Coming back from Nokia World in London earlier this week (thanks to Nokia Developer for inviting me), I've been thinking about the SDK availability for different mobile operating systems given a specific Desktop platform. While leaving out all the other criteria (openness, libreness, licensing, UX, device capabilities, programming languages, toolkits, data formats, annual costs for the SDK/developer account, store rules, target audience, revenue splitting, advertising/in-app purchase options, coolness, etc..) developers can choose their mobile OS by, I want to highlight a specific aspect: The availability of an SDK for a given Desktop operating system.
First up, I'm only talking about native apps here (with "native" being anything that's not just some HTML+JS zipped up or served via the web, i.e. native usually means you need to have some form of compiler, even if it targets a VM). If you are into "web apps", chances are that you don't need an SDK to get started (even though one might help). I'll look at iOS and Android (because these are the strong mainstream OSes today), Maemo/MeeGo (because it's my platform of choice right now), Symbian (because I'm targeting it too with Qt) and WP7 (because that's what MS and Nokia want to succeed). When I write "MeeGo" I mean MeeGo 1.2 Harmattan, which technically is more like a "Maemo 6". Think "the OS that the N9 runs". I have a bit of experience with Android development, no experience at all with iOS or WP7, some experience with Symbian (through Qt) and arguably lots of experience with Maemo/MeeGo (yay!).
Why is that important? First up, if you are a Linux or OS X user, chances are that you don't have a Windows installation, and installing Windows will cost you money (for the Windows license), time (because you have to set it up) and space (because you have to dedicate a partition/VM image for it). If you don't have Apple hardware, getting an OS X installation means purchasing Apple hardware (ignoring Hackintoshes here), which is again costly. At least you would need to purchase OS X and dedicate a partition/VM for it, plus the time it needs to set it up.
Why OS X and Windows? As far as I know, if you want to develop for iOS, you have to use XCode, and that is only available on Mac OS X. Similarly, if you want to develop for WP7, you have to use the Windows Phone SDK, which is only available on Windows (>= Vista according to the website, so your XP install might not help there).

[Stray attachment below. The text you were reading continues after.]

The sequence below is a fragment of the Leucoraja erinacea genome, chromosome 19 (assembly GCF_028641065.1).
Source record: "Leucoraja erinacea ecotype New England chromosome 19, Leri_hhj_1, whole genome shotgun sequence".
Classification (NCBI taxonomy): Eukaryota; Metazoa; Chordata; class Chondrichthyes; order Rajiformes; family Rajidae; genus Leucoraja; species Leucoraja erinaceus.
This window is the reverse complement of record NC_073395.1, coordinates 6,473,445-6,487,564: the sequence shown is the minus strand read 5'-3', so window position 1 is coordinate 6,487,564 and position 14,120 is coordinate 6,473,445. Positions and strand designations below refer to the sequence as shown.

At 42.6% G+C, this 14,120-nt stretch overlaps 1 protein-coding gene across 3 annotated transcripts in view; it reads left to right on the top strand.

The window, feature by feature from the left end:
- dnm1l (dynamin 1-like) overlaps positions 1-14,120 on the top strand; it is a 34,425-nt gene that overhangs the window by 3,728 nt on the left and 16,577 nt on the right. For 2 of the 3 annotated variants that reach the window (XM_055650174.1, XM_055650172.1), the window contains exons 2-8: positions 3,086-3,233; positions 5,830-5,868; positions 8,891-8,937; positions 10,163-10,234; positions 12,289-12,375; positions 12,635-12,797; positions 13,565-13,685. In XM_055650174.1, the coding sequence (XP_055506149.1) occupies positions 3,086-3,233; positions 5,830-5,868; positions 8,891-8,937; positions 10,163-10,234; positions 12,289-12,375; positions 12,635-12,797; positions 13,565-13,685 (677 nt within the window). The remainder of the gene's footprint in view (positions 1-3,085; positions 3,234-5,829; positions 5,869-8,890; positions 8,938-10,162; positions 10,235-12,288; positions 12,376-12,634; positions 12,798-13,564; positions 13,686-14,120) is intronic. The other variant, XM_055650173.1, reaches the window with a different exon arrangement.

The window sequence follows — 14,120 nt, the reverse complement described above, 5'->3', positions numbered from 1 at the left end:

Now, let's look at Android, MeeGo and Symbian. Android's SDK is available for Windows, Linux (x86 and amd64) and Mac OS X. You can compile your apps on all these platforms (using your system's javac + tooling provided by the SDK). For C/C++ Android apps, the NDK is also available for all three platforms. For Qt-based OSes (Symbian and Maemo/MeeGo), the Qt SDK itself is available for Windows, Linux (x86 and amd64) and Mac OS X (64-bit). Using the Remote Compiler (which uses compilers set up on a server farm at Nokia, and you need a Nokia Developer account to use it) you can compile Symbian binaries on OS X, Linux and Windows, although the locally-installable compilers for Symbian are only available on Windows (at least that was the case 6 months ago). For Maemo and MeeGo, cross-compilers exist natively for all supported platforms of the Qt SDK, so without using Remote Compiler, you can build and package your Qt apps for MeeGo on Windows, Linux (x86 and amd64) and OS X.
Now, people can argue that one can set up dual-boot or virtual machines to support all OSes, but that's not the point. The point is that if the SDK is available on all Desktop platforms (note that this is not the same as SDK targetting all mobile platforms), developers can retain their choice of Desktop OS on which they develop on, and are not forced to use OS X or Windows for development of apps for the corresponding mobile platform (I also understand the reason why these companies only provide the SDK for their own Desktop platform, but that is not a good reason from a developer's point of view).
I hope that the Qt SDK will continue to support Windows, Mac OS and Linux for any mobile target platforms that it supports - be it ones named after winds or not - so developers have a choice of development platform.
In other news, gPodder 2.950.15 has been uploaded to Nokia Store (still waiting in QA) which fixes video playback and streaming, so grab the update on your N950/N9 when it becomes available :)